Relationship Between Tympanic Membrane Perforations and Retained Ventilation Tubes | Otolaryngology | JAMA Otolaryngology–Head & Neck Surgery | JAMA Network
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Original Article
April 1998

Relationship Between Tympanic Membrane Perforations and Retained Ventilation Tubes

Author Affiliations

From the Departments of Otolaryngology–Head and Neck Surgery (Drs Nichols and Ramadan), West Virginia University (Dr Santrock), Morgantown, and State University of New York at Buffalo (Dr Wax).

Arch Otolaryngol Head Neck Surg. 1998;124(4):417-419. doi:10.1001/archotol.124.4.417
Abstract

Objectives  To determine the effects of prolonged ventilation tube retention on tympanic membrane healing and the efficacy of patching procedures used concomitantly at the time of tube removal.

Design  Retrospective chart review.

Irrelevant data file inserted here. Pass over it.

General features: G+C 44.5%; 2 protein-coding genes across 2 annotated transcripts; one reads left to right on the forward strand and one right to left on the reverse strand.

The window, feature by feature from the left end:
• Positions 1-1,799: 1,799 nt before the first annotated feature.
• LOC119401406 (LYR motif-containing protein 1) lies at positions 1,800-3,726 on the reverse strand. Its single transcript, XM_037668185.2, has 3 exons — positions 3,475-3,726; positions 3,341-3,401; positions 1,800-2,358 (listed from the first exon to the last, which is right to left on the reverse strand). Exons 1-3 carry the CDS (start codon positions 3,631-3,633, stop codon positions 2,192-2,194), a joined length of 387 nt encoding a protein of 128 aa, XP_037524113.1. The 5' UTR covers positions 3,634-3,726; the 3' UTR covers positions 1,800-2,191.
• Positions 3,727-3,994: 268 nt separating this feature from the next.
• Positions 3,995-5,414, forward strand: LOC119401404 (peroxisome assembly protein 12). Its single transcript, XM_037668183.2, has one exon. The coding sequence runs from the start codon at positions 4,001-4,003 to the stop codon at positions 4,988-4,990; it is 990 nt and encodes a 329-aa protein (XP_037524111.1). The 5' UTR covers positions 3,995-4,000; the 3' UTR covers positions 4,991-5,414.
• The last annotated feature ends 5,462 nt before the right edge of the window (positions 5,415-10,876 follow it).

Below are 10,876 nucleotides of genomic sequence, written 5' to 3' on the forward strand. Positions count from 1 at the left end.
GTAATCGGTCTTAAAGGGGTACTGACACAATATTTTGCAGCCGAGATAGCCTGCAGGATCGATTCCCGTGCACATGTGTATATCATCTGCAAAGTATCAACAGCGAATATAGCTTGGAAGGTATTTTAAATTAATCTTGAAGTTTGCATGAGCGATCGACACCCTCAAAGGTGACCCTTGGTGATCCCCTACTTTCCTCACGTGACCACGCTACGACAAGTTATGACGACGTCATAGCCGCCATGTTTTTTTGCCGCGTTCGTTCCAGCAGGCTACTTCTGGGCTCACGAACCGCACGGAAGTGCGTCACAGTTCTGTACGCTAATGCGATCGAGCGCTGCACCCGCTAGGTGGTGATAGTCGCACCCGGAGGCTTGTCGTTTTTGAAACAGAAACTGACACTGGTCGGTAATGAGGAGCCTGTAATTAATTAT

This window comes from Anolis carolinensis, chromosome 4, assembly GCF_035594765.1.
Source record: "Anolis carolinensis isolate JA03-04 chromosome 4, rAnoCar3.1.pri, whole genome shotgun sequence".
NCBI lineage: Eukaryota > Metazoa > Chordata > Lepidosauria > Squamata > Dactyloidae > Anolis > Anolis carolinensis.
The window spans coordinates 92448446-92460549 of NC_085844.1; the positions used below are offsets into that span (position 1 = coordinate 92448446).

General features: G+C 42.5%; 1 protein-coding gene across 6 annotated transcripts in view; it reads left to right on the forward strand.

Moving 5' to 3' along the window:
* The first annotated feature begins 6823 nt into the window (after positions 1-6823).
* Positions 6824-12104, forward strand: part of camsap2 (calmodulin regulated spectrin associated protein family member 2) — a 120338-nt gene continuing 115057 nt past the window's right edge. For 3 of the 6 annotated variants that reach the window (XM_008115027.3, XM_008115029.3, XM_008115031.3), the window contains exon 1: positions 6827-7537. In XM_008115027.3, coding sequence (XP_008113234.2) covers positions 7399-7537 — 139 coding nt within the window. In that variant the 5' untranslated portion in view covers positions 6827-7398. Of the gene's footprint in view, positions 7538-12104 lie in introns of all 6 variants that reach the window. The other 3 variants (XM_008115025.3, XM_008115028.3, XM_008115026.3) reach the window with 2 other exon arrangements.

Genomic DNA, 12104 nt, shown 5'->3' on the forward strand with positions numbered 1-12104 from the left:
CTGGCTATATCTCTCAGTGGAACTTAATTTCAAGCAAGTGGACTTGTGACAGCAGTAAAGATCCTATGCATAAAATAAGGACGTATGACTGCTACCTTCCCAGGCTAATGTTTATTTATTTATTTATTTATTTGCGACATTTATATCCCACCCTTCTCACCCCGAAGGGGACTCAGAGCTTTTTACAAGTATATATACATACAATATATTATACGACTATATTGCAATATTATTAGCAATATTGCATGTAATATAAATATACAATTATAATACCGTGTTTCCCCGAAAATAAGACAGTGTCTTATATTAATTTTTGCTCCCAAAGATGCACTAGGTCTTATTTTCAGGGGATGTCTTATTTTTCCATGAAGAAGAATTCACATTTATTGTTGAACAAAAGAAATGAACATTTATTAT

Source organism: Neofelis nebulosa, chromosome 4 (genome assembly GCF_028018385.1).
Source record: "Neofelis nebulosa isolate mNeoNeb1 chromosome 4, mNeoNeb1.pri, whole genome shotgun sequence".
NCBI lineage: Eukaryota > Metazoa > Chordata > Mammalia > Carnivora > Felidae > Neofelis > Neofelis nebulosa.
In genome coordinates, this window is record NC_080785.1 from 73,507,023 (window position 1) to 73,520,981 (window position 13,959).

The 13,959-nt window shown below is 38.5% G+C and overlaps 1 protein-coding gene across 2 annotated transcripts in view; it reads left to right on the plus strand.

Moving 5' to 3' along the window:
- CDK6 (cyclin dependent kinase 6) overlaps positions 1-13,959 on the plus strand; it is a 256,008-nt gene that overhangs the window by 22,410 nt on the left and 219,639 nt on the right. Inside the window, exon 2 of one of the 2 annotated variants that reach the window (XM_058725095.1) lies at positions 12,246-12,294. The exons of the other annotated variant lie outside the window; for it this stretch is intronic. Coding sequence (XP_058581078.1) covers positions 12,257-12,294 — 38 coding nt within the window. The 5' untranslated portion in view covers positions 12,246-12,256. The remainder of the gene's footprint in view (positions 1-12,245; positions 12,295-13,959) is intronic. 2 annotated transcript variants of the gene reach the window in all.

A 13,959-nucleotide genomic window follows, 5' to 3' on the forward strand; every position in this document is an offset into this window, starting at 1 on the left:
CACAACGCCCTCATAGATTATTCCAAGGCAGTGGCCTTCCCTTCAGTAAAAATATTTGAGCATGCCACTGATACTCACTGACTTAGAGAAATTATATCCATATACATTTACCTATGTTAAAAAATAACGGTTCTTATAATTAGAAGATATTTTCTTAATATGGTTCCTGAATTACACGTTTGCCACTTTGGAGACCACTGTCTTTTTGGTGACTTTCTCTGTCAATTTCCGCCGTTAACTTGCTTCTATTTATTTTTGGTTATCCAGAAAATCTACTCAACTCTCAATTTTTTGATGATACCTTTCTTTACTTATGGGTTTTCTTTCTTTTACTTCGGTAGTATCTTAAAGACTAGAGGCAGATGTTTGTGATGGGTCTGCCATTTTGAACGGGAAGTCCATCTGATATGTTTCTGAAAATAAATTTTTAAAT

Setting  Tertiary referral academic institution.

Patients  Seventy-six patients aged 12 years and younger, with a total of 99 ears identified from January 1989 to December 1994. All patients underwent ventilation tube removal for prolonged tube retention or infection unresponsive to medical management. A minimum of 6 months of follow-up was required for inclusion.

Intervention  Ventilation tube removal under general anesthesia, with or without concomitant patching.

Outcome Measures  All medical charts were reviewed for age, sex, indications for tube removal, tube retention time, type of patch used (if any), type of tube, outcome after removal, other medical problems, and previous surgical history.

Results  The perforation rate was significantly higher in children with tubes retained beyond 36 months (P=.02). History of previous adenoidectomy predicted poor outcome, with a rate of 47% vs 17% in patients with no such history (P=.002). Patching did not improve healing. No other patient factors significantly influenced the perforation rate.

Conclusions  Ventilation tube retention longer than 36 months resulted in an increased perforation rate after surgical removal. Paper patching at the time of tube removal does not improve healing. Prospective studies are needed to confirm these findings and to determine the efficacy of other patching techniques.

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